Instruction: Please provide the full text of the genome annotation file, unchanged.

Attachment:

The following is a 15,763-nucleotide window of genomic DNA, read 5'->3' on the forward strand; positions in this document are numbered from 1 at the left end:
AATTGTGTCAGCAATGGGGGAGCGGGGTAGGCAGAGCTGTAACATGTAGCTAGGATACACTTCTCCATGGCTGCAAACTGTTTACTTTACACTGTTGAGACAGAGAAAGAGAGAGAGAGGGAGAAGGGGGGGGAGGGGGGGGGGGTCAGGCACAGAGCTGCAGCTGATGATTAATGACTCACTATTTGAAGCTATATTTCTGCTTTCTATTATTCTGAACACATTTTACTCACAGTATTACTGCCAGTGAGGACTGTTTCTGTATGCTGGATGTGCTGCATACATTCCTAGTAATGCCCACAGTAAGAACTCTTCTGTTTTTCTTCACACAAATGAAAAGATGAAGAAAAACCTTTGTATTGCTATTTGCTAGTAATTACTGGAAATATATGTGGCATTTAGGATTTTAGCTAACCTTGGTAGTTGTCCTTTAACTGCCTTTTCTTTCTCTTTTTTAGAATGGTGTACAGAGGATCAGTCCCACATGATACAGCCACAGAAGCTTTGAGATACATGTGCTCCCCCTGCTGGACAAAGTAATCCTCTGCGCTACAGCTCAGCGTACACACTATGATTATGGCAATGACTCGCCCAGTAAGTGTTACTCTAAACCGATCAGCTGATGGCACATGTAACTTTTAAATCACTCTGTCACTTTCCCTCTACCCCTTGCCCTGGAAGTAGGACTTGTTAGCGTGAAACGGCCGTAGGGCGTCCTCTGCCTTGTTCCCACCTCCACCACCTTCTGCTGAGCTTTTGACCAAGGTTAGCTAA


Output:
The following is a 15,763-nucleotide window of genomic DNA, read 5'->3' on the forward strand; positions in this document are numbered from 1 at the left end:
AATTGTGTCAGCAATGGGGGAGCGGGGTAGGCAGAGCTGTAACATGTAGCTAGGATACACTTCTCCATGGCTGCAAACTGTTTACTTTACACTGTTGAGACAGAGAAAGAGAGAGAGAGGGAGAAGGGGGGGGAGGGGGGGGGGGTCAGGCACAGAGCTGCAGCTGATGATTAATGACTCACTATTTGAAGCTATATTTCTGCTTTCTATTATTCTGAACACATTTTACTCACAGTATTACTGCCAGTGAGGACTGTTTCTGTATGCTGGATGTGCTGCATACATTCCTAGTAATGCCCACAGTAAGAACTCTTCTGTTTTTCTTCACACAAATGAAAAGATGAAGAAAAACCTTTGTATTGCTATTTGCTAGTAATTACTGGAAATATATGTGGCATTTAGGATTTTAGCTAACCTTGGTAGTTGTCCTTTAACTGCCTTTTCTTTCTCTTTTTTAGAATGGTGTACAGAGGATCAGTCCCACATGATACAGCCACAGAAGCTTTGAGATACATGTGCTCCCCCTGCTGGACAAAGTAATCCTCTGCGCTACAGCTCAGCGTACACACTATGATTATGGCAATGACTCGCCCAGTAAGTGTTACTCTAAACCGATCAGCTGATGGCACATGTAACTTTTAAATCACTCTGTCACTTTCCCTCTACCCCTTGCCCTGGAAGTAGGACTTGTTAGCGTGAAACGGCCGTAGGGCGTCCTCTGCCTTGTTCCCACCTCCACCACCTTCTGCTGAGCTTTTGACCAAGGTTAGCTAA